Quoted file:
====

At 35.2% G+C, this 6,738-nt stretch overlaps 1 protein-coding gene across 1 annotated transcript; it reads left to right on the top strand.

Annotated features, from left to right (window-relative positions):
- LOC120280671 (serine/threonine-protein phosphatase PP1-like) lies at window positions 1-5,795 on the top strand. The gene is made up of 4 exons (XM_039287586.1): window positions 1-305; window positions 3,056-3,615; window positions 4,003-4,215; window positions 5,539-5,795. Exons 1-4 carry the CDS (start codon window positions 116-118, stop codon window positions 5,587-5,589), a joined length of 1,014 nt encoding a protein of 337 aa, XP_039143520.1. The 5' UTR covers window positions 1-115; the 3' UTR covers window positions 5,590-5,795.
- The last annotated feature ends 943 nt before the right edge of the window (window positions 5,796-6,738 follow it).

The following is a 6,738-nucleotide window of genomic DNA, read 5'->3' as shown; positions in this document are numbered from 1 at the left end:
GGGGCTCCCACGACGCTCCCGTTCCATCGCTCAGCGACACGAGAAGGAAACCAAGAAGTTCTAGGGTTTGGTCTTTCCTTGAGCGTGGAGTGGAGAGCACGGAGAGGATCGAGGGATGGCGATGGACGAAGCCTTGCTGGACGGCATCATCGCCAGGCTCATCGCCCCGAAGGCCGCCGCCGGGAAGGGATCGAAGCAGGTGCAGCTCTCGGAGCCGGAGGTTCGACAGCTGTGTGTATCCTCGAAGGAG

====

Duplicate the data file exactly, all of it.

At 35.2% G+C, this 6,738-nt stretch overlaps 1 protein-coding gene across 1 annotated transcript; it reads left to right on the top strand.

Annotated features, from left to right (window-relative positions):
- LOC120280671 (serine/threonine-protein phosphatase PP1-like) lies at window positions 1-5,795 on the top strand. The gene is made up of 4 exons (XM_039287586.1): window positions 1-305; window positions 3,056-3,615; window positions 4,003-4,215; window positions 5,539-5,795. Exons 1-4 carry the CDS (start codon window positions 116-118, stop codon window positions 5,587-5,589), a joined length of 1,014 nt encoding a protein of 337 aa, XP_039143520.1. The 5' UTR covers window positions 1-115; the 3' UTR covers window positions 5,590-5,795.
- The last annotated feature ends 943 nt before the right edge of the window (window positions 5,796-6,738 follow it).

The following is a 6,738-nucleotide window of genomic DNA, read 5'->3' as shown; positions in this document are numbered from 1 at the left end:
GGGGCTCCCACGACGCTCCCGTTCCATCGCTCAGCGACACGAGAAGGAAACCAAGAAGTTCTAGGGTTTGGTCTTTCCTTGAGCGTGGAGTGGAGAGCACGGAGAGGATCGAGGGATGGCGATGGACGAAGCCTTGCTGGACGGCATCATCGCCAGGCTCATCGCCCCGAAGGCCGCCGCCGGGAAGGGATCGAAGCAGGTGCAGCTCTCGGAGCCGGAGGTTCGACAGCTGTGTGTATCCTCGAAGGAG